Exemption Clauses were bad enough but Contracts of Adhesion are much worse and “Administrative Process” is simply preposterous as a negotiation technique: Silence should NEVER be construed as agreement or acquiescence in the laws of contract, tort, or waiver of civil rights

Many in the modern “Patriot Movement” have become enamored of something they like to call “Administrative Process” whereby they recommend that letters be sent out demanding agreement or acquiescence.  They say that this is the ordinary norm of commercial practice.  I respectfully but emphatically demur. NEVER MAKE THIS MISTAKE: SILENCE IS NOT ACQUIESCENCE: CONTRACTS OF ADHESION SHOULD NEVER BE PERMITTED BEYOND SIMPLE AGREEMENTS TO PAY FOR SERVICES RENDERED.  THE GOVERNMENT AND CORPORATIONS NOW ROUTINELY DO WHAT THESE BRITISH BARRISTERS FOUND SO COMPLETELY REVOLTING in the quote below.  We cannot allow Governmental and Corporate entities to trample on our rights by the stealthy use of contracts of adhesion.  We must fight all implied, imprecise, or even completely unconscious waivers of our own rights, and so we should not seek to impose such implicit on others.  I go around in circles with various “Patriot” Advocates on this point.  We must NOT emulate what we hate in the processes utilized by the enemies of the culture of “open covenants, openly arrived at, openly agreed to.”   We must deny them the right to enforce secret agreements against us, and insist that every implied but unintended waiver of rights in contract, property, tort, criminal, or constitutional law is null and void.

None of you nowadays will remember the trouble we had – when I was called to the Bar – with exemption clauses. They were printed in small print on the back of tickets and order forms and invoices. They were contained in catalogues or timetables. They were held to be binding on any person who took them without objection. No one ever did object. He never read them or knew what was in them. No matter how unreasonable they were, he was bound. All this was done in the name of “freedom of contract.” But the freedom was all on the side of the big concern which had the use of the printing press. No freedom for the little man who took the ticket or order form or invoice. The big concern said, “Take it or leave it.” The little man had no option but to take it. The big concern could and did exempt itself from liability in its own interest without regard to the little man. It got away with it time after time. When the courts said to the big concern, “You must put it in clear words,” the big concern had no hesitation in doing so. It knew well that the little man would never read the exemption clauses or understand them.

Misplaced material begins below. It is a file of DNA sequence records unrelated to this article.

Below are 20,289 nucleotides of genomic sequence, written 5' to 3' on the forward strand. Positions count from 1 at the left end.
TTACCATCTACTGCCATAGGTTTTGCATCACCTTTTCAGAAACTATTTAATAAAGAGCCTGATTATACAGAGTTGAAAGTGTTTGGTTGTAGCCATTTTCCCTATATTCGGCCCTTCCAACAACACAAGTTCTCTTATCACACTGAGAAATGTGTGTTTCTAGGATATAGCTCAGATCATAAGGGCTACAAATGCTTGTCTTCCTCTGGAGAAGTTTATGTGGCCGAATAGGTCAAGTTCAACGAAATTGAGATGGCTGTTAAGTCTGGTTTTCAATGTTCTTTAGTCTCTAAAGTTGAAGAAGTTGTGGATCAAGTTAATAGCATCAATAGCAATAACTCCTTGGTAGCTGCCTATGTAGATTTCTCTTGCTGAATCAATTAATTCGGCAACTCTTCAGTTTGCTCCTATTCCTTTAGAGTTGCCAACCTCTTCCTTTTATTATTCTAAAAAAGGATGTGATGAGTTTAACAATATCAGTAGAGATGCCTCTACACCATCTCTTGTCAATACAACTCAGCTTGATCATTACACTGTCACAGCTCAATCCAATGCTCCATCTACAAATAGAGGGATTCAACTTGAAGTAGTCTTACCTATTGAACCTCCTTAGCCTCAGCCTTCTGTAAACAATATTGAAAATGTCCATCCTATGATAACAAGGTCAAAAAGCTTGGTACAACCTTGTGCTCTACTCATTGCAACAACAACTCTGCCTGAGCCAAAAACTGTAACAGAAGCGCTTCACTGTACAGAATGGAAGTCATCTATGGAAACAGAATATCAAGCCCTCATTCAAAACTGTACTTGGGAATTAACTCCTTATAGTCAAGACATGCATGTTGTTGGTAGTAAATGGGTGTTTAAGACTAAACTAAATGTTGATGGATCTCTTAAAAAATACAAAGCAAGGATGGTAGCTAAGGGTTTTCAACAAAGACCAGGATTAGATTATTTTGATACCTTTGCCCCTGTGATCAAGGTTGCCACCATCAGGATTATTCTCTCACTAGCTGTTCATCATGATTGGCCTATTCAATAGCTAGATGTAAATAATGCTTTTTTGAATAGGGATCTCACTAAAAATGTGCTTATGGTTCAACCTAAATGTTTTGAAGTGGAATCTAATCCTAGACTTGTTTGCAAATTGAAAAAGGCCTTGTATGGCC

It was a bleak winter for our law of contract. It is illustrated by two cases, Thompson v. London, Midland and Scottish Railway Co. [1930] 1 K.B. 41 (in which there was exemption from liability, not on the ticket, but only in small print at the back of the timetable, and the company were held not liable) and L’Estrange v. F. Graucob Ltd.[1934] 2 K.B. 394 (in which there was complete exemption in small print at the bottom of the order form, and the company were held not liable).

 George Mitchell (Chesterhall) Ltd v Finney Lock Seeds Ltd, Lord Denning MR 

Alfred Thompson “Tom” Denning, Baron Denning, OM, PC, DL, KC (23 January 1899 – 5 March 1999), commonly known as Lord Denning, was a British soldier, mathematician, lawyer and judge. He gained degrees in mathematics and law at Oxford University.  I cannot possibly count the number of his cases and opinions in contract & tort we read in Law School at the University of Chicago, although he was .

The heyday of “freedom of contract” foreshadowed the modern world in ominous ways—even these “contracts of adhesion” were more explicit and obvious “to the little guy” than most that are upheld in the Courts today.  (With Thanks to the Courtesy of PYF, Tierra Limpia/Deo Vindice Foundation, 603 Elmwood Place Austin, Texas 78705).

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